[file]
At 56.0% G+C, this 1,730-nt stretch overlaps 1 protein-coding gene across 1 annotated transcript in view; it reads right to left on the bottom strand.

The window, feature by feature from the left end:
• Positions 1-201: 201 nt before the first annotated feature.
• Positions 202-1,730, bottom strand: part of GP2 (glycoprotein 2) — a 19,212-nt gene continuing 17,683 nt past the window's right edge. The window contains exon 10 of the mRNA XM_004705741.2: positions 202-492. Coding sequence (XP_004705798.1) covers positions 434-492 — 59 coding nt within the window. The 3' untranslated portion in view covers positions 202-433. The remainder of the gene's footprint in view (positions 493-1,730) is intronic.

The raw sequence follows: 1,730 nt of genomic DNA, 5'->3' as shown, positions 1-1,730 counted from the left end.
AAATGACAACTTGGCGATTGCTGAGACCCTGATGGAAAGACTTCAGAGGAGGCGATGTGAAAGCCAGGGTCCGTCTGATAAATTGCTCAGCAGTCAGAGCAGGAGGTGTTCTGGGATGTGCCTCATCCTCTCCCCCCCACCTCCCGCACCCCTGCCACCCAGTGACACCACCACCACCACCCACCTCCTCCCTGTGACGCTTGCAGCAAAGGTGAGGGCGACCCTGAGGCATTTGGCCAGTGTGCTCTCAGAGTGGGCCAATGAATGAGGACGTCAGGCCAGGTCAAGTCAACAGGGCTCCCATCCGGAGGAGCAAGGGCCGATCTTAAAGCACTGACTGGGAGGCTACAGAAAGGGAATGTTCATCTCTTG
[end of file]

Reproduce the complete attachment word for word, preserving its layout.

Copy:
At 56.0% G+C, this 1,730-nt stretch overlaps 1 protein-coding gene across 1 annotated transcript in view; it reads right to left on the bottom strand.

The window, feature by feature from the left end:
• Positions 1-201: 201 nt before the first annotated feature.
• Positions 202-1,730, bottom strand: part of GP2 (glycoprotein 2) — a 19,212-nt gene continuing 17,683 nt past the window's right edge. The window contains exon 10 of the mRNA XM_004705741.2: positions 202-492. Coding sequence (XP_004705798.1) covers positions 434-492 — 59 coding nt within the window. The 3' untranslated portion in view covers positions 202-433. The remainder of the gene's footprint in view (positions 493-1,730) is intronic.

The raw sequence follows: 1,730 nt of genomic DNA, 5'->3' as shown, positions 1-1,730 counted from the left end.
AAATGACAACTTGGCGATTGCTGAGACCCTGATGGAAAGACTTCAGAGGAGGCGATGTGAAAGCCAGGGTCCGTCTGATAAATTGCTCAGCAGTCAGAGCAGGAGGTGTTCTGGGATGTGCCTCATCCTCTCCCCCCCACCTCCCGCACCCCTGCCACCCAGTGACACCACCACCACCACCCACCTCCTCCCTGTGACGCTTGCAGCAAAGGTGAGGGCGACCCTGAGGCATTTGGCCAGTGTGCTCTCAGAGTGGGCCAATGAATGAGGACGTCAGGCCAGGTCAAGTCAACAGGGCTCCCATCCGGAGGAGCAAGGGCCGATCTTAAAGCACTGACTGGGAGGCTACAGAAAGGGAATGTTCATCTCTTG